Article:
How did the relation between Civil Society Organizations (CSOs) and government develop during the first months of the COVID-19 pandemic, once governments had taken restrictive measures to lock down economic and public life? Austria is used as an example of a corporatist welfare state whereby collaboration between government and CSOs occurs particularly in the fields of social services, health-care, and youth. Our analysis focuses on the social service sector and differentiates between several social policy fields. We hereby analyze data from qualitative interviews with CEOs from 30 CSOs, four group discussions with another 30 representatives of CSOs, public agencies and authorities, and from a standardized questionnaire (n = 99 CSOs). We also utilize our own experiences as participant observers in meetings between CSOs and government. Results indicate that CSOs suffered financially partly due to a decrease in income, though mostly due to an increase in cost. In social services in particular, they also faced hardships caused by the need to reorganize operations and human resources, and by the increased demands of customers. Federal government took responsibility for supporting CSOs financially, though such support was hampered by unclear competencies in Austria’s multilayered federal system.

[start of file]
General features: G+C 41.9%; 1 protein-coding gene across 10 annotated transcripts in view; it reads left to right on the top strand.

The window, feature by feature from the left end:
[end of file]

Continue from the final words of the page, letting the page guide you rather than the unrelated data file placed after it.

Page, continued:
|Seiten (von - bis)||65 - 92|
|Fachzeitschrift||Nonprofit Policy Forum|
|Publikationsstatus||Veröffentlicht - 2021|
Österreichische Systematik der Wissenschaftszweige (ÖFOS)
- 502023 NPO-Forschung
- 509012 Sozialpolitik